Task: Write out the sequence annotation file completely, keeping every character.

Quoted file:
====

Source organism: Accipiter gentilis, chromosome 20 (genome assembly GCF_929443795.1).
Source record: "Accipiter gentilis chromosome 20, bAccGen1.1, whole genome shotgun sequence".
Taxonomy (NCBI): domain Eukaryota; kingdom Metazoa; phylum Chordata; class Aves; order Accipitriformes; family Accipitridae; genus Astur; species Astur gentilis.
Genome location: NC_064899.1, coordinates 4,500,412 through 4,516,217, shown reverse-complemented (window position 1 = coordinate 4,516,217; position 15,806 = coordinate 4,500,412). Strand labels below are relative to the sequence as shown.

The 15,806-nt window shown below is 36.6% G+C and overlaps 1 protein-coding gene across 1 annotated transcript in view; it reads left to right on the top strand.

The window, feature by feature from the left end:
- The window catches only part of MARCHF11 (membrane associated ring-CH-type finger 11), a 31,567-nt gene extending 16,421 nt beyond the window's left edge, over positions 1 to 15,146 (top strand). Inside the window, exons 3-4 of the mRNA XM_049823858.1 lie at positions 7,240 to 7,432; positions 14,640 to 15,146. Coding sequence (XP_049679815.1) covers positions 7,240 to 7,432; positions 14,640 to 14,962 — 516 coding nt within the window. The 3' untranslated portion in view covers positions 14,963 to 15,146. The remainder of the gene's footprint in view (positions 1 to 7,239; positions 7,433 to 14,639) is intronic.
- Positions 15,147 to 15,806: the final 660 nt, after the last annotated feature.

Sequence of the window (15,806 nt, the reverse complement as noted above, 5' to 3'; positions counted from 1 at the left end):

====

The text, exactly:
Source organism: Accipiter gentilis, chromosome 20 (genome assembly GCF_929443795.1).
Source record: "Accipiter gentilis chromosome 20, bAccGen1.1, whole genome shotgun sequence".
Taxonomy (NCBI): domain Eukaryota; kingdom Metazoa; phylum Chordata; class Aves; order Accipitriformes; family Accipitridae; genus Astur; species Astur gentilis.
Genome location: NC_064899.1, coordinates 4,500,412 through 4,516,217, shown reverse-complemented (window position 1 = coordinate 4,516,217; position 15,806 = coordinate 4,500,412). Strand labels below are relative to the sequence as shown.

The 15,806-nt window shown below is 36.6% G+C and overlaps 1 protein-coding gene across 1 annotated transcript in view; it reads left to right on the top strand.

The window, feature by feature from the left end:
- The window catches only part of MARCHF11 (membrane associated ring-CH-type finger 11), a 31,567-nt gene extending 16,421 nt beyond the window's left edge, over positions 1 to 15,146 (top strand). Inside the window, exons 3-4 of the mRNA XM_049823858.1 lie at positions 7,240 to 7,432; positions 14,640 to 15,146. Coding sequence (XP_049679815.1) covers positions 7,240 to 7,432; positions 14,640 to 14,962 — 516 coding nt within the window. The 3' untranslated portion in view covers positions 14,963 to 15,146. The remainder of the gene's footprint in view (positions 1 to 7,239; positions 7,433 to 14,639) is intronic.
- Positions 15,147 to 15,806: the final 660 nt, after the last annotated feature.

Sequence of the window (15,806 nt, the reverse complement as noted above, 5' to 3'; positions counted from 1 at the left end):